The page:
Let’s Talk About: Supporting Black Issues as a White Person

 

Came across this video the other day through my roommate finding it on Facebook, and then eavesdropping on the audio as she watched it. It makes good points and sheds good light, so I’ve been wanting to put it on the blog.

I’ve been thinking a lot about this video (and what to say in this post) ever since I saw it. As someone who openly loves, and is obviously influenced & inspired by black culture (among many cultures), it made me feel like I’m not doing enough to support and stand up against issues of racial inequalities. Because I’m not.

I can regretfully say I typically steer clear of talking about racial issues; not only here on the blog, but in general. Race is an extremely sensitive subject, and I never felt it was really my place to comment on issues of racism because as a white person, I obviously haven’t experienced these issues in the same way that a black person does, so it’s like what gives me the right to talk about a struggle I haven’t faced?

As a woman, it’s easy and natural to talk about feminist issues, because I have to deal with that shit. I face that shit, I live that shit. But as a white person, I don’t live and experience racial issues on the receiving end, and I would never want to come across as if I am trying to say I know what it’s like, or that it’s my struggle, because I don’t, and it’s not.

But that is a stupid reason not to say anything.

My roommate made a really important distinction when we were talking about this video, that there’s a difference between taking on an issue as your own, and being an ally.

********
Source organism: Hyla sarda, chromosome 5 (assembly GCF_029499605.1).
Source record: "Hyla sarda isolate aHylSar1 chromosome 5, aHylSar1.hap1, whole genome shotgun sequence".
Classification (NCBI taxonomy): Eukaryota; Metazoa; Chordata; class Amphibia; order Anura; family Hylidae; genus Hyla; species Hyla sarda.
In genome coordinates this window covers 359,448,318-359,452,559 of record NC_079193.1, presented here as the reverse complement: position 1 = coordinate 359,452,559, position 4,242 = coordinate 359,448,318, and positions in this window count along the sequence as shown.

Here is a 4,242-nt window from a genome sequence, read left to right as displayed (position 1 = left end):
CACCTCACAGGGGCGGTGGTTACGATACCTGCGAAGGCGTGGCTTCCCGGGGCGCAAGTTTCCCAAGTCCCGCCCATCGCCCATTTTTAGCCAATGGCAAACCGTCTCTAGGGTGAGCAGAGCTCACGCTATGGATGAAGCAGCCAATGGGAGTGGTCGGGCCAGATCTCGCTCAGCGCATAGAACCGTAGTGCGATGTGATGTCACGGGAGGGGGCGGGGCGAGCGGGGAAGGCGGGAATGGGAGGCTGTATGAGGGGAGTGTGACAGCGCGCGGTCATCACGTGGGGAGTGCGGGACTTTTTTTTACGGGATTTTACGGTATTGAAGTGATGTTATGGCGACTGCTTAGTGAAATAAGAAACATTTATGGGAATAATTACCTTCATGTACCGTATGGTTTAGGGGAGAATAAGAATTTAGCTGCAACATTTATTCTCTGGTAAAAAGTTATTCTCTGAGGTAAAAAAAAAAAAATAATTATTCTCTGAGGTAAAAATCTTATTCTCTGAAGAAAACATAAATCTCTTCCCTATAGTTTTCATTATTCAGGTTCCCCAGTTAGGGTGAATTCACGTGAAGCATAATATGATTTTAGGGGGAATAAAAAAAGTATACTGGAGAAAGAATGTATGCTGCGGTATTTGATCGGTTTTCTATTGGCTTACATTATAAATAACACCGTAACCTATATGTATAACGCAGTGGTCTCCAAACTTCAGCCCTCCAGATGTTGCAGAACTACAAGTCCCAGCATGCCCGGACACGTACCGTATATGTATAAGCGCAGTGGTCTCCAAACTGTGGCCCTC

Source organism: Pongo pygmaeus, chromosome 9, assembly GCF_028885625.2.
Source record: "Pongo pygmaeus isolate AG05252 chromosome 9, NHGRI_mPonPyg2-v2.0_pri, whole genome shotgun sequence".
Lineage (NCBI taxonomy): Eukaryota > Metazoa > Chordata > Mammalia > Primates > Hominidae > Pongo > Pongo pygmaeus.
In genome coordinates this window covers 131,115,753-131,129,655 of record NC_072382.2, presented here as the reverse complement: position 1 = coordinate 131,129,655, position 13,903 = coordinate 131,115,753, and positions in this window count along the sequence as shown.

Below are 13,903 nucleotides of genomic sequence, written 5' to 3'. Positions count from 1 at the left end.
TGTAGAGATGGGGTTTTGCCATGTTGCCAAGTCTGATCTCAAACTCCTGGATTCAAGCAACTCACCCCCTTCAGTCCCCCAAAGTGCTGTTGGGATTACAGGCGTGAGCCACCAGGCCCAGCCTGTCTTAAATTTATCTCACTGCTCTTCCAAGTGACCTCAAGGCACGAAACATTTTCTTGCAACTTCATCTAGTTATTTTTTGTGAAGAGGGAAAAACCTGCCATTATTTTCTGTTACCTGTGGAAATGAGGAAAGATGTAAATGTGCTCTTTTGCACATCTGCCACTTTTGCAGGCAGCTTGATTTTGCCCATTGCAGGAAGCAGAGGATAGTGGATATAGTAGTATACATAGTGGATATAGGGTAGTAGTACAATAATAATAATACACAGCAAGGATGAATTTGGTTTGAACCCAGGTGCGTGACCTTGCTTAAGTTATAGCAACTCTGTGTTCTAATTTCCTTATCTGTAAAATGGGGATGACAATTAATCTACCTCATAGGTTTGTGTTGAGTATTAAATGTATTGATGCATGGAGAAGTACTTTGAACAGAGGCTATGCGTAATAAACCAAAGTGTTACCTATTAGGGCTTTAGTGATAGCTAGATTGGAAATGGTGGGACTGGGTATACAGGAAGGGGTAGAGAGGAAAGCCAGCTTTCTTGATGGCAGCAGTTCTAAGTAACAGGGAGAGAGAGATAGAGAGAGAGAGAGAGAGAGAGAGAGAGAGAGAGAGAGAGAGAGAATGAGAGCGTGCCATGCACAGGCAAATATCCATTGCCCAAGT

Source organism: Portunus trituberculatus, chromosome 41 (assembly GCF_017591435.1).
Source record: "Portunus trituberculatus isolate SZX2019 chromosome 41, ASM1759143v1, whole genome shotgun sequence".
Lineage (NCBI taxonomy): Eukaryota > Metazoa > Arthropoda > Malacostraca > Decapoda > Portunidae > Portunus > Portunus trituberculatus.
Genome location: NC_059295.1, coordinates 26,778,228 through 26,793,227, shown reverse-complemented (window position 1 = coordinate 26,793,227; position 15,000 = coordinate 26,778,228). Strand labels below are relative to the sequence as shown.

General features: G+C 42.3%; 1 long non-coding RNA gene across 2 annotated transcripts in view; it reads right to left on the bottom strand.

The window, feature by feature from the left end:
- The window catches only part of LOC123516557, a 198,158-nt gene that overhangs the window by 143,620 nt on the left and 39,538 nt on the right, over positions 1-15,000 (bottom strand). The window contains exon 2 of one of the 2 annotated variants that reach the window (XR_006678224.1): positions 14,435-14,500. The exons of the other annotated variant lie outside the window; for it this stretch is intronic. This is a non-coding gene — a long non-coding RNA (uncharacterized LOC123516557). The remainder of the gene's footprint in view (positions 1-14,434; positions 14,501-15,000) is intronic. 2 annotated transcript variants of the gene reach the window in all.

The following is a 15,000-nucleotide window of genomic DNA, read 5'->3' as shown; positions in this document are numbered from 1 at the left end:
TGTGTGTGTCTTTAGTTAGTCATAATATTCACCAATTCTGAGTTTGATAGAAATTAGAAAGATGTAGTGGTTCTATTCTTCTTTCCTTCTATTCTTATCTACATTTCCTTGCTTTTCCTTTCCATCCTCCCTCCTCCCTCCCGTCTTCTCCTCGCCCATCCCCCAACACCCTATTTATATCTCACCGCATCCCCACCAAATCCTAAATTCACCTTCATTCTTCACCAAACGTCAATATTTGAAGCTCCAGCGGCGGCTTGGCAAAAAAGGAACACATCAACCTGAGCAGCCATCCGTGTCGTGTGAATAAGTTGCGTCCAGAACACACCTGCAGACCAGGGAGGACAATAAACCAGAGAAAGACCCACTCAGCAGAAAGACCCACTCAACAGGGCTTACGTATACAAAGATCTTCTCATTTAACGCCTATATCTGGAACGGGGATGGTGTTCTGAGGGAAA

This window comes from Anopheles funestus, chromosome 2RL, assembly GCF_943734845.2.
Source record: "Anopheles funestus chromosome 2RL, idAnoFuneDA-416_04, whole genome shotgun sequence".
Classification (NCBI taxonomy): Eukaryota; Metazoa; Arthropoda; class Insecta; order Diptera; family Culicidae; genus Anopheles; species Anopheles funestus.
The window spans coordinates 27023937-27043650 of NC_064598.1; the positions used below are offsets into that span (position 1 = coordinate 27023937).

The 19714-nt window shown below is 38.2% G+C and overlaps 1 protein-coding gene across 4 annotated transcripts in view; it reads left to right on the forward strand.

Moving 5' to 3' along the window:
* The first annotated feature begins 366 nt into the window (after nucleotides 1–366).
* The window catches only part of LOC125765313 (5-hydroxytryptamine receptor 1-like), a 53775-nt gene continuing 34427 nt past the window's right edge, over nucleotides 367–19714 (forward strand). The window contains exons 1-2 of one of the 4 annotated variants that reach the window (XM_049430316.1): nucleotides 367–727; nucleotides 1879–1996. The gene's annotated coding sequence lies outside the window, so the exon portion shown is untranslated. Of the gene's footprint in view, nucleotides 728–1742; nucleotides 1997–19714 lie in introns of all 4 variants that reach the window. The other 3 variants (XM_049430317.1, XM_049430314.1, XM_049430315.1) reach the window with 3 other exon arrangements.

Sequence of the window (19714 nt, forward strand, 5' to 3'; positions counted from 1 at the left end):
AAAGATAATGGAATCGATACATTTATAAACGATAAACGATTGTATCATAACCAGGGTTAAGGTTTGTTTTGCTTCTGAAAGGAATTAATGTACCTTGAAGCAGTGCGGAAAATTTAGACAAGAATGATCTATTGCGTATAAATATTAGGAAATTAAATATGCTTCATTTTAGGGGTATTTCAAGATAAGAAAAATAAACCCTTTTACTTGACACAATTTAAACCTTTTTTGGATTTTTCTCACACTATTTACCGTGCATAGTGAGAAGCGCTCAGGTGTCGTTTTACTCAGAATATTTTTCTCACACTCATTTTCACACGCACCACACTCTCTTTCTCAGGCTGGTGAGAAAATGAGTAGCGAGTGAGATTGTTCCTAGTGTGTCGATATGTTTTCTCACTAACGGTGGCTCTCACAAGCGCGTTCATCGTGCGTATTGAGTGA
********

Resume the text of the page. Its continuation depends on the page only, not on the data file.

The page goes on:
I don’t have to be on the receiving end of racism to know that it’s fucked up and wrong. That goes for anything. And on the same token, I don’t have to be on the receiving end of racism to stand up against it.

Every single one of us should be fighting for what we think is right, and more importantly, standing up against what we think is wrong, regardless of whether it happens to us, or someone else. Wrong is wrong, it doesn’t matter who is on the receiving end.

We need to stand up, we need to talk about this stuff, even if it is sensitive, or hard to talk about. The more we all talk about these things openly, the less ‘uncomfortable to talk about’ it becomes; the less ‘uncomfortable to talk about’ it becomes, the less people are afraid to voice opinions on it; the more voiced opinions we have on it, the louder the voice is against it, and the less socially acceptable it becomes. We need to stop ignoring things, and hoping racism goes away over time. As we can see, that shit is taking way too long.

If you think racism is wrong, it’s not enough to think it. Talk about it. Let your opinions be known. You know what’s even better than talking about it? Fight against it. On the small scale of your day to day life, and on the large scale of protests and rallies.